College basketball players tell me fewer things are more satisfying than shutting up a hostile crowd.
I watched Duke's 82-68 victory over Kansas State on ESPN2, just like the rest of you. So, I can't rule out the possibility that the studio technicians performed some sort of trickery.
But Kansas City's Sprint Center sure seemed awfully quiet as Duke closed out a victory in this season's first match between top five teams.
It wasn't perfect. A few too many fouls, not enough offensive rebounds, a bad last few seconds in the first half, the Reese's Peanut Butter genie reaching up and tripping players.
But it is November. And unless you're one of those folks who worries about peaking too soon, it's hard for any Duke fan to find much to complain about. Duke shot lights out from the field, got to the line and converted and hounded Kansas State star guard Jacob Pullen into a 1-12 nightmare.
The first half went about as well as Duke could have hoped. The Blue Devils controlled the ball much better than the previous night against Marquette, attacked off the dribble, hit threes, and forced turnovers.
Kansas State did lead early but never by very much; two points was Duke's biggest deficit. The Wildcats last lead was 13-12, about seven minutes into the game. There had been seven lead changes at that point.
Then Seth Curry made his impact felt. Curry didn't have a great game against Marquette, his first real game in the national spotlight. But he settled down a day later. His four-point play put Duke on top at 16-13, a lead the Blue Devils never relinquished. He then picked Will Spradling's pocket and added another steal, finding Andre Dawkins for a wide-open three in transition. Curry ended the game with five steals.
Nothing says Duke basketball better than a steal, followed by a basket in transition.
Duke went into halftime up 45-37. That was about the halftime margin held the previous night against Marquette.
And like Marquette, Kansas State made a run. Spurred on a by the partisan crowd, the local favorites stormed out of the locker room on a 4-1 run.
Then Singler hit a three and the Kansas State comeback went splat.
Oh, they hung around. They're a tough, athletic team with double-digit wins over Virginia Tech and Gonzaga already to their credit. But Duke controlled the final 17 minutes, never giving Kansas State any real hope and no doubt prompting some television viewers to look for their remotes.
Duke had contributions from lots places, including 22 bench points. But Smith and Irving dominated the game, blending aggression and control, attacking, distributing, and generally making much better decisions than they made the night before.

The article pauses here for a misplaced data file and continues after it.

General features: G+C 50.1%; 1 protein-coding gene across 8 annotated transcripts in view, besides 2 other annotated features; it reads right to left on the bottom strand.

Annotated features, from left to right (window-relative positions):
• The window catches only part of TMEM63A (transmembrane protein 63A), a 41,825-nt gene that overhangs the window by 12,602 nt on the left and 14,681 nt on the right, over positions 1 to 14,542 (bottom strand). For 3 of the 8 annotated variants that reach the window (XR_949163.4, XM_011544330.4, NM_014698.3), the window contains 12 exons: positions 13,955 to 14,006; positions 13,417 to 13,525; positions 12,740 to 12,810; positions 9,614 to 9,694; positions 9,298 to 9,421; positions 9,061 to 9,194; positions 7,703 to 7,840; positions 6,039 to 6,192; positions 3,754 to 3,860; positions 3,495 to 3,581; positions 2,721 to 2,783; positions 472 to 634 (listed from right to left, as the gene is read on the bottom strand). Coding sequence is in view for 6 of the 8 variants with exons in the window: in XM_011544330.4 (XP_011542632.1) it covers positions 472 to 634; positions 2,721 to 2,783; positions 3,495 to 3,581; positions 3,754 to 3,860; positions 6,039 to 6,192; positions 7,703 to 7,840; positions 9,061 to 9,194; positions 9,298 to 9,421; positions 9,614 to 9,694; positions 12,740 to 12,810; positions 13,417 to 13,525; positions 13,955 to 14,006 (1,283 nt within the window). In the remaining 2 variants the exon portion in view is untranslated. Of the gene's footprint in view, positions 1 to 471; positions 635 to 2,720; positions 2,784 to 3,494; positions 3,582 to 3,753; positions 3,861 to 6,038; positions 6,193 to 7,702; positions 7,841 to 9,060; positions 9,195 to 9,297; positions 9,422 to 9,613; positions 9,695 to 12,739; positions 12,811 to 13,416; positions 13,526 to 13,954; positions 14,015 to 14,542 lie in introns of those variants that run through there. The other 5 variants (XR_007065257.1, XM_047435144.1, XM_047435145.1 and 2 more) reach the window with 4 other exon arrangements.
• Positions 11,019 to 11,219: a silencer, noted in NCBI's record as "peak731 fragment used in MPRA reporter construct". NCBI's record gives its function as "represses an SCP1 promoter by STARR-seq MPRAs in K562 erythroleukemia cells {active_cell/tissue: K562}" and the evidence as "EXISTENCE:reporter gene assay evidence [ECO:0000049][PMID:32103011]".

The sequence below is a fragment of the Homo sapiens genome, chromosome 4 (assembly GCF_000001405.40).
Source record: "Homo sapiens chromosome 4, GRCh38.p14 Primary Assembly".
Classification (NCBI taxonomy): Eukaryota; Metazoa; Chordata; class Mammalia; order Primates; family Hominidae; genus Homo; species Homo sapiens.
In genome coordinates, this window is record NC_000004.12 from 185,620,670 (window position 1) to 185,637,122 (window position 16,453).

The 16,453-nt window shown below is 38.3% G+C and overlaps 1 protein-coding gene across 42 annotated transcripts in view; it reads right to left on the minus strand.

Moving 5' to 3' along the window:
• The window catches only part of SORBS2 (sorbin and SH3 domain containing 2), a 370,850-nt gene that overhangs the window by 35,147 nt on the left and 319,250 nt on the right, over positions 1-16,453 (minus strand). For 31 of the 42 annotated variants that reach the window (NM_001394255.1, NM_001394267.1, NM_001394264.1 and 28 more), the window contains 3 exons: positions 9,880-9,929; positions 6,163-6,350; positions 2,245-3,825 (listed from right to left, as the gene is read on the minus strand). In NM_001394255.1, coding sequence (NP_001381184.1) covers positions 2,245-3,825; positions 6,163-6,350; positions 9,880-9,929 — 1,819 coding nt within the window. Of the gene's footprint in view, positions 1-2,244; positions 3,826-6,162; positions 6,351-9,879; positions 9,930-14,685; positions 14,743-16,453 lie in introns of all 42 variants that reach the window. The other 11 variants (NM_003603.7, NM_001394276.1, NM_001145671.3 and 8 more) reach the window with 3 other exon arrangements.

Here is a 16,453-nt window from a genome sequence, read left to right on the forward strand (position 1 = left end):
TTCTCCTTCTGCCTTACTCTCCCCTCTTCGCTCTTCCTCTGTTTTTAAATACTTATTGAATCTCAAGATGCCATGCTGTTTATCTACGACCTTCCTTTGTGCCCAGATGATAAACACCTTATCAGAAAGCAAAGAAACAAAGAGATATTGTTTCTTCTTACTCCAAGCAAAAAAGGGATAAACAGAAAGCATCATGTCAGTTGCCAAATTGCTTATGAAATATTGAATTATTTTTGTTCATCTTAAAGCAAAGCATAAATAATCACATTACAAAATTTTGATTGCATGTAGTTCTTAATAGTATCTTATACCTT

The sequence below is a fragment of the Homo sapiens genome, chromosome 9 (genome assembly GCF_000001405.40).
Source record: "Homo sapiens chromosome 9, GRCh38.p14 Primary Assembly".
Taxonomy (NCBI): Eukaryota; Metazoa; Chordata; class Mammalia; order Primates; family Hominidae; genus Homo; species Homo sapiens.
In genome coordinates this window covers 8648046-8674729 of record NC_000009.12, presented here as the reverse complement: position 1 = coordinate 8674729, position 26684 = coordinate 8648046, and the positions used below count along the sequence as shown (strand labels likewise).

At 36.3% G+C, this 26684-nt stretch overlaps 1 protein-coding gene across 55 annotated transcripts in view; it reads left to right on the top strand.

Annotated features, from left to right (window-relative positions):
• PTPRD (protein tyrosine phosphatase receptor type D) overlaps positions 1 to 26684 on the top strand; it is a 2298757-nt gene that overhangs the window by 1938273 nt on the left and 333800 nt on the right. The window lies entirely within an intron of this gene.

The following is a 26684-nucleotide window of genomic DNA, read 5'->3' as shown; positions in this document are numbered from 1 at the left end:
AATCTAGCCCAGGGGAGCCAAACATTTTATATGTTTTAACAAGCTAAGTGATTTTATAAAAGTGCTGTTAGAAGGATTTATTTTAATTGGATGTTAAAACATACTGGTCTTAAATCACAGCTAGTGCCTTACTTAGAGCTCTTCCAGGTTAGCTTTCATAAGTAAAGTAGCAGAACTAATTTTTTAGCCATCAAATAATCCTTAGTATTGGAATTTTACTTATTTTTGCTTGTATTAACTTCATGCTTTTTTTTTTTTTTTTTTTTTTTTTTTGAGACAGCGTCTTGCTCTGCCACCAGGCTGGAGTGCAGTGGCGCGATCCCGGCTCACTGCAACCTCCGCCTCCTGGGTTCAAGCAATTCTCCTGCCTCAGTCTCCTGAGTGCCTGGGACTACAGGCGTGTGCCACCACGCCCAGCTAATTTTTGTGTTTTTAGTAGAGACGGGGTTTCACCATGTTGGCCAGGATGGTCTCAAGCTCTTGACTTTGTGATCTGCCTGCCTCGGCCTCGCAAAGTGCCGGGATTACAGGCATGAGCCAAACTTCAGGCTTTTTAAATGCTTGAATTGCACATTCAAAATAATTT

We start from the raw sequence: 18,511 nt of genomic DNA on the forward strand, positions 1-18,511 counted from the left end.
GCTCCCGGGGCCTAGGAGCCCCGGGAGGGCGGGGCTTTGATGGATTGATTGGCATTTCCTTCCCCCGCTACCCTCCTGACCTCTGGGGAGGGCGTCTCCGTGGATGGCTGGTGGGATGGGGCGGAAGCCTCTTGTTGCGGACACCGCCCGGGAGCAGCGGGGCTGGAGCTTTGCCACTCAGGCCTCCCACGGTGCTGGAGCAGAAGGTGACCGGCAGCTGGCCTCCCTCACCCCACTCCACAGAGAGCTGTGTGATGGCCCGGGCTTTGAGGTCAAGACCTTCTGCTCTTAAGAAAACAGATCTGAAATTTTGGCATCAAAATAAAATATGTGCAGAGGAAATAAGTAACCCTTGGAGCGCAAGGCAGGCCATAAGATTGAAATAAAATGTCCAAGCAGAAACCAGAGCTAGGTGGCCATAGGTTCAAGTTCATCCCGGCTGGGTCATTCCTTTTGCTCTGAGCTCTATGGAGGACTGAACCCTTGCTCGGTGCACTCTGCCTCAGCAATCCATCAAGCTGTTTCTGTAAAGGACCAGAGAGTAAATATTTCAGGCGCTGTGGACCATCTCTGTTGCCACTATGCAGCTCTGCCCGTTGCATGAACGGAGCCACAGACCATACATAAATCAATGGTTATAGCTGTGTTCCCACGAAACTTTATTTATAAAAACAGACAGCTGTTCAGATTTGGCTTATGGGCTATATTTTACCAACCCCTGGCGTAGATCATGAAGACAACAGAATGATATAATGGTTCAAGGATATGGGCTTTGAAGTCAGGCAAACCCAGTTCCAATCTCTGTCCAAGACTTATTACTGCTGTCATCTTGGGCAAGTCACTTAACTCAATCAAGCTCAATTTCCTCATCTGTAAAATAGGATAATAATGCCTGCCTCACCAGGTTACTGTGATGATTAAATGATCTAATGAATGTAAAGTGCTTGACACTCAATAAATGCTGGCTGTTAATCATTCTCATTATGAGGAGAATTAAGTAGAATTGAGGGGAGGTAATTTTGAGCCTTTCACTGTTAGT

Best of all was their defense on Pullen. Remember, this is a player who averaged over 19 points per game last season and was a pre-season All-America this year. Sure, it looks like he misses departed point guard Dennis Clemente. But All-Americans don't go 1-12 without some help from the defense and Duke gave Pullen lots of help. By the end of the game, he looked like Mark Macon, circa 1988, looking for someplace else to be, anywhere else to be.
And Irving certainly demonstrated that the considerable pre-season hype was justified. That lay-up in traffic with about 12 minutes left was to die for.
It's still pretty early in the season and it might be wise not to draw too many conclusions from all this. Lots of November garlands have withered and died by February. But it certainly doesn't have that feel. This was a prime-time win.
It's tempting to think that this was inevitable. After all, what school is more familiar with prime-time games than the defending NCAA champions? But Irving and Curry didn't play college ball last season and the firm of Plumlee, Plumlee, Kelly and Dawkins combined for all of four points in last year's Final Four.
So business as usual for Duke, perhaps, but a rite-of-passage for this still young and developing team.
Duke now has won 15 straight games, dating back to last season's loss at College Park. Duke also has won 15 straight games on neutral sites. The last neutral-site loss was to Villanova in the 2009 NCAAs.
Fourth-ranked Kansas State is the highest ranked team defeated by Duke since third-ranked North Carolina fell in February 2008.
We're going to be inundated with Mike Krzyzewski factoids this season, as he advances up a number of career lists.
But let me throw a few at you that you might not be aware of. Last night's win gives Krzyzewski a 20-11 record in games in which both teams were ranked in the top five. Think about that. Two top five teams should be a definition of pick-'em. Not 20-11.
The win also makes Krzyzewski 171-24 in games when Duke was ranked number one. The winning percentage is impressive but what's really mind-boggling is the almost 200 games as number one, all since 1986. Many conferences haven't had that many games at number one.
Truly a golden age.
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